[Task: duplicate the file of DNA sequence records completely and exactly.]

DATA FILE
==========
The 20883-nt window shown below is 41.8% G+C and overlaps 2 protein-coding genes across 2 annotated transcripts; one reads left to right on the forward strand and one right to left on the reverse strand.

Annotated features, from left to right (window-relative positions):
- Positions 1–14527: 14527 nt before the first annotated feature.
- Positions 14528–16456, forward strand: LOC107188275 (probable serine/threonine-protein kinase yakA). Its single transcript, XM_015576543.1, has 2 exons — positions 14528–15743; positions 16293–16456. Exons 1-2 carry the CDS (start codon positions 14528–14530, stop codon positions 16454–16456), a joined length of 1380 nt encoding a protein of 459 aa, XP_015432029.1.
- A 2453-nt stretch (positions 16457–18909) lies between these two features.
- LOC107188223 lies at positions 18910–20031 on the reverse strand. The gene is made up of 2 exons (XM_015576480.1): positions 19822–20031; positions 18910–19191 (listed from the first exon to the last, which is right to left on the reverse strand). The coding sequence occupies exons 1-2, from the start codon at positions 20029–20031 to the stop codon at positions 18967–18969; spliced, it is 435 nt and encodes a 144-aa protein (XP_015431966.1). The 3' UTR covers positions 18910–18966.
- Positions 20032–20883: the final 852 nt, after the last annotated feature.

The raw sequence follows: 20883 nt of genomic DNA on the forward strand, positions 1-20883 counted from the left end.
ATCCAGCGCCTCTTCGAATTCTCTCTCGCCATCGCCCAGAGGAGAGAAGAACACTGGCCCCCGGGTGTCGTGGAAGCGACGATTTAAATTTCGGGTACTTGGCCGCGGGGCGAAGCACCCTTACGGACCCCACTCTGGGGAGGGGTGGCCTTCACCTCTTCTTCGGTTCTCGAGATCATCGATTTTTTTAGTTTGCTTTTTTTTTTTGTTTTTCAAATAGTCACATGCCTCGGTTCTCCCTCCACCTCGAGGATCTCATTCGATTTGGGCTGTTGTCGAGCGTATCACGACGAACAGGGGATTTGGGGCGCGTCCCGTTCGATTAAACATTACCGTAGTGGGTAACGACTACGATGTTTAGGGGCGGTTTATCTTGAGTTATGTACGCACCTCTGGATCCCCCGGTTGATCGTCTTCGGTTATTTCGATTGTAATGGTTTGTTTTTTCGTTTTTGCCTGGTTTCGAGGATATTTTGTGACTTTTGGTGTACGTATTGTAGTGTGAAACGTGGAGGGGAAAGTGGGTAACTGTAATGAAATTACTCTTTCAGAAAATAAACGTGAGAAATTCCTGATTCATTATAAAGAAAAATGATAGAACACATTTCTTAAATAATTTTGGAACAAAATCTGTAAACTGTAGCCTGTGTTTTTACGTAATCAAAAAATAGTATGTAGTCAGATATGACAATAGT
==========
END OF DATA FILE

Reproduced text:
The 20883-nt window shown below is 41.8% G+C and overlaps 2 protein-coding genes across 2 annotated transcripts; one reads left to right on the forward strand and one right to left on the reverse strand.

Annotated features, from left to right (window-relative positions):
- Positions 1–14527: 14527 nt before the first annotated feature.
- Positions 14528–16456, forward strand: LOC107188275 (probable serine/threonine-protein kinase yakA). Its single transcript, XM_015576543.1, has 2 exons — positions 14528–15743; positions 16293–16456. Exons 1-2 carry the CDS (start codon positions 14528–14530, stop codon positions 16454–16456), a joined length of 1380 nt encoding a protein of 459 aa, XP_015432029.1.
- A 2453-nt stretch (positions 16457–18909) lies between these two features.
- LOC107188223 lies at positions 18910–20031 on the reverse strand. The gene is made up of 2 exons (XM_015576480.1): positions 19822–20031; positions 18910–19191 (listed from the first exon to the last, which is right to left on the reverse strand). The coding sequence occupies exons 1-2, from the start codon at positions 20029–20031 to the stop codon at positions 18967–18969; spliced, it is 435 nt and encodes a 144-aa protein (XP_015431966.1). The 3' UTR covers positions 18910–18966.
- Positions 20032–20883: the final 852 nt, after the last annotated feature.

The raw sequence follows: 20883 nt of genomic DNA on the forward strand, positions 1-20883 counted from the left end.
ATCCAGCGCCTCTTCGAATTCTCTCTCGCCATCGCCCAGAGGAGAGAAGAACACTGGCCCCCGGGTGTCGTGGAAGCGACGATTTAAATTTCGGGTACTTGGCCGCGGGGCGAAGCACCCTTACGGACCCCACTCTGGGGAGGGGTGGCCTTCACCTCTTCTTCGGTTCTCGAGATCATCGATTTTTTTAGTTTGCTTTTTTTTTTTGTTTTTCAAATAGTCACATGCCTCGGTTCTCCCTCCACCTCGAGGATCTCATTCGATTTGGGCTGTTGTCGAGCGTATCACGACGAACAGGGGATTTGGGGCGCGTCCCGTTCGATTAAACATTACCGTAGTGGGTAACGACTACGATGTTTAGGGGCGGTTTATCTTGAGTTATGTACGCACCTCTGGATCCCCCGGTTGATCGTCTTCGGTTATTTCGATTGTAATGGTTTGTTTTTTCGTTTTTGCCTGGTTTCGAGGATATTTTGTGACTTTTGGTGTACGTATTGTAGTGTGAAACGTGGAGGGGAAAGTGGGTAACTGTAATGAAATTACTCTTTCAGAAAATAAACGTGAGAAATTCCTGATTCATTATAAAGAAAAATGATAGAACACATTTCTTAAATAATTTTGGAACAAAATCTGTAAACTGTAGCCTGTGTTTTTACGTAATCAAAAAATAGTATGTAGTCAGATATGACAATAGT